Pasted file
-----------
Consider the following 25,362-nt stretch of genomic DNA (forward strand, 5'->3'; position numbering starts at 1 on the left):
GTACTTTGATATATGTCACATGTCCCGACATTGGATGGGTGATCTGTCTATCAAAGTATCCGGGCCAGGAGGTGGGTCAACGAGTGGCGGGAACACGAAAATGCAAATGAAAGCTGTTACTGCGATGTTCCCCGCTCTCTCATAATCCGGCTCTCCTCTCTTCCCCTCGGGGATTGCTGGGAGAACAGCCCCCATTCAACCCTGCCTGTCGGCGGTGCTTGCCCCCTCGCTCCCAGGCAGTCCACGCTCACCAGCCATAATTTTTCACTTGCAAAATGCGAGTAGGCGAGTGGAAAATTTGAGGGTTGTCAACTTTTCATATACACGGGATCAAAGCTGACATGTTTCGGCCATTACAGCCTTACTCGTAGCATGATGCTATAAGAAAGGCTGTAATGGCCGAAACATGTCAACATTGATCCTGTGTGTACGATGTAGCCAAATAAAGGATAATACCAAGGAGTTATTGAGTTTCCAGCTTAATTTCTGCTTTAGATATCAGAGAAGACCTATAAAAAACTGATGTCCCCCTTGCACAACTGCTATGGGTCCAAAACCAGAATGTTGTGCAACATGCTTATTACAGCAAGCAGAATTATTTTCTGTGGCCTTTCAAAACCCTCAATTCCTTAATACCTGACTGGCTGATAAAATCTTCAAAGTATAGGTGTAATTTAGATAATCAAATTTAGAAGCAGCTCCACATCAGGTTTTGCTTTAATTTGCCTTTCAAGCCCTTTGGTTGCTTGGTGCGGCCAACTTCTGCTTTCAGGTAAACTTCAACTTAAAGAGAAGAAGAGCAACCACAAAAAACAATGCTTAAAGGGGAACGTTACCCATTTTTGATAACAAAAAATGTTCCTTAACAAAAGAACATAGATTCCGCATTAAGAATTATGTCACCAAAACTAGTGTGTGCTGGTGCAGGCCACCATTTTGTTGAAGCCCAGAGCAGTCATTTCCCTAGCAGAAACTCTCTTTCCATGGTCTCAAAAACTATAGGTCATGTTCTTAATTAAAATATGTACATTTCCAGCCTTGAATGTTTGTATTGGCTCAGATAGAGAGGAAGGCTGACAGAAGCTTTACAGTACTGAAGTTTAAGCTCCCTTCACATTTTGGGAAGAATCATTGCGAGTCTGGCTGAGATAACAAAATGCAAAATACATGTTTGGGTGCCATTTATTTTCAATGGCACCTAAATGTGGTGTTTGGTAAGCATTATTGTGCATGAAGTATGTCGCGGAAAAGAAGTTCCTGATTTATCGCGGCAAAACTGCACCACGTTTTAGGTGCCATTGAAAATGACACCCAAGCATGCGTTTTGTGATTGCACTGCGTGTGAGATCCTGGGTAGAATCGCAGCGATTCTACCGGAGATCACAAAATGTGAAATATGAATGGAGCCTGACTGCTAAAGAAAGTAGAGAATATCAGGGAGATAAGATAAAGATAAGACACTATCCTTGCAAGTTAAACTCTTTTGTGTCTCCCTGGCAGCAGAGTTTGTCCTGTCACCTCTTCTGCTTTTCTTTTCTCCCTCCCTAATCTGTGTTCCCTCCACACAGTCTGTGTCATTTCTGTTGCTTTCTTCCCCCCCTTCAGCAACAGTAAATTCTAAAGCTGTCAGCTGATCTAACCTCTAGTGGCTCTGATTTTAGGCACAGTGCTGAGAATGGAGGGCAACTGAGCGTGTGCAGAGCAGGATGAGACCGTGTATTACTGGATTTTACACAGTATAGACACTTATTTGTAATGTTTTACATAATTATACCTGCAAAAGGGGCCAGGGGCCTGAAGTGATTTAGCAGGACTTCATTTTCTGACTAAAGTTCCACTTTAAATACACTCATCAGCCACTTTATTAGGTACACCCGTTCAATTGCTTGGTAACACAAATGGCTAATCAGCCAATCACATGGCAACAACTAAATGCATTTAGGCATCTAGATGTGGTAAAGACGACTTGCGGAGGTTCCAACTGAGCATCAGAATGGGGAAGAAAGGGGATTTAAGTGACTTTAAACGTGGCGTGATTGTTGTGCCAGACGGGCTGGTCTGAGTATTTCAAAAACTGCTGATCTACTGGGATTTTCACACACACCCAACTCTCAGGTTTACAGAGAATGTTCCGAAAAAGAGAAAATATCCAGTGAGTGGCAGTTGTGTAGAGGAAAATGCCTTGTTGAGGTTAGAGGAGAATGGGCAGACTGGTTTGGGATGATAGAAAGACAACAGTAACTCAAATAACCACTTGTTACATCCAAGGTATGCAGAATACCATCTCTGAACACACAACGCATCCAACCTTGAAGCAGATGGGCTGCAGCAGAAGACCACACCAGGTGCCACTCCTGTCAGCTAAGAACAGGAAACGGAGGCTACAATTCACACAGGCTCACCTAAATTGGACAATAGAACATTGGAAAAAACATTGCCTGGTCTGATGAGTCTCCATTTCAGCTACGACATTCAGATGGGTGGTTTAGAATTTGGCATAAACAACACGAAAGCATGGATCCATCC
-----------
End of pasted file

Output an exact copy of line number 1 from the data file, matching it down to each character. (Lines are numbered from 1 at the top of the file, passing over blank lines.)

Consider the following 25,362-nt stretch of genomic DNA (forward strand, 5'->3'; position numbering starts at 1 on the left):